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Re: The case for more aircraft production cuts/playing chicken

Tue Dec 08, 2020 2:35 am

Just throwing this out there - Might be time for the US Govt to buy some 787's to replace the C-32's. I realize that it's only 4 aircraft but they should be able to get great pricing. Maybe some more 767's (or 787's) to replace the non-tanker versions of the C-135's.

Biden wants less carbon emissions plus it supports the economy. It's been done before e.g. KC-10's.
    300 319 320 321 707 717 720 727 72S 737 73S 734 735 73G 738 739 747 757 762 ARJ B11 C212 CRJ CR2 CR7 CR9 CV5 D8S DC9 D9S D94 D95 D10 DH8 DTO EMB EM2 E135 E145 E190 FH7 F28 F100 FTRIMTR HRN L10 L15 M80 M90 SF3 SWM YS11
     
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    Re: The case for more aircraft production cuts/playing chicken

    Tue Dec 08, 2020 12:03 pm

    flee wrote:
    lightsaber wrote:
    Boeing further cuts 787 priduction to 5/month.

    https://aviationweek.com/air-transport/ ... -adds-more

    I remain if the opinion widebody production must be cut further.

    Lightsaber

    As long as international travel still means going into quarantine on arrival, travel demand will be severely cut. Therefore, long haul travel will not recover anytime soon. I suspect the current long haul fleets will be sufficient and if there is a need, aircraft in storage will be deployed before new build aircraft will be needed. I think you are right, but cut to what levels? I don't think it will be profitable for Boeing or Airbus to reduce production to 2 or 3 a month. Is it more economic to build some white tails and for how long can this go on? Then there is the ultimate question - how long can they take the losses before closing down production altogether?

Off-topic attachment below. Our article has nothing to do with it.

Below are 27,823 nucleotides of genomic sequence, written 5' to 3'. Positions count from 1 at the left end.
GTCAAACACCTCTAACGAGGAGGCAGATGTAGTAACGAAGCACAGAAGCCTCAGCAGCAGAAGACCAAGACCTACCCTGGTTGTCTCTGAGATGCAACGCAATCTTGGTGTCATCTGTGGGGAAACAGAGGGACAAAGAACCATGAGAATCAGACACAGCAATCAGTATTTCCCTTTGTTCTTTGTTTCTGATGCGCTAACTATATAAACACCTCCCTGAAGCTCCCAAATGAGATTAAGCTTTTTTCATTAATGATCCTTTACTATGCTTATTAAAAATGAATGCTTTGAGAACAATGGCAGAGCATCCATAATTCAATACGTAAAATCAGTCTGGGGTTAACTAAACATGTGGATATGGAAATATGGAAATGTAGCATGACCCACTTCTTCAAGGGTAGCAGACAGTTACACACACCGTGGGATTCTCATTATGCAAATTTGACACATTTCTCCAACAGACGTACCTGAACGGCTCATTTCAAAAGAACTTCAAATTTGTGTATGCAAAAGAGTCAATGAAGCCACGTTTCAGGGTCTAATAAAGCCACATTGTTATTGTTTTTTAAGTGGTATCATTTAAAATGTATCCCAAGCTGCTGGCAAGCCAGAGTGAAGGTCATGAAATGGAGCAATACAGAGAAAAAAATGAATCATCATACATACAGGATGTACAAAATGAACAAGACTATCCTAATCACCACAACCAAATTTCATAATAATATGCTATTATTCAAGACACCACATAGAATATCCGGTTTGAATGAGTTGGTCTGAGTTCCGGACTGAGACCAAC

2-3 a month can work on old programs that do work at that rate.

    The A330 did in the 90s and early 2000s. So did the 767 (and still does now). 77W and 77F also make money at 2-3 a month. This programs could actually just function at a low rate. No big money to make but function. Other programs will struggle (787, A350) to break even and probably lose a lot of money. If they get too expensive to produce and sell, A339s become really interesting, if they are too cheap, A&B lose money. Same will be for 77X. It is a balance act to lose only so much money without making the product even more unattractive.

    Having low rates on production by default (A330, 737 Max) actually helps the manufacturer right now. Going from rate 3 to 2 on the A339 hurts way less than from rate 8 to 5 on the A350. Same position for Boeing. Delay the ramp up on the MAX is so much easier than slash the A320 rate. We will see in spring how it goes, because annual reports in January and February will be like a haunted house on Halloween. Some might have to change underwear...
    Then we will know more about the path forward, and who gambled right.
     
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    Re: The case for more aircraft production cuts/playing chicken

    Tue Dec 08, 2020 3:02 pm

    FluidFlow wrote:
    flee wrote:
    lightsaber wrote:
    Boeing further cuts 787 priduction to 5/month.

    https://aviationweek.com/air-transport/ ... -adds-more

    I remain if the opinion widebody production must be cut further.

    Lightsaber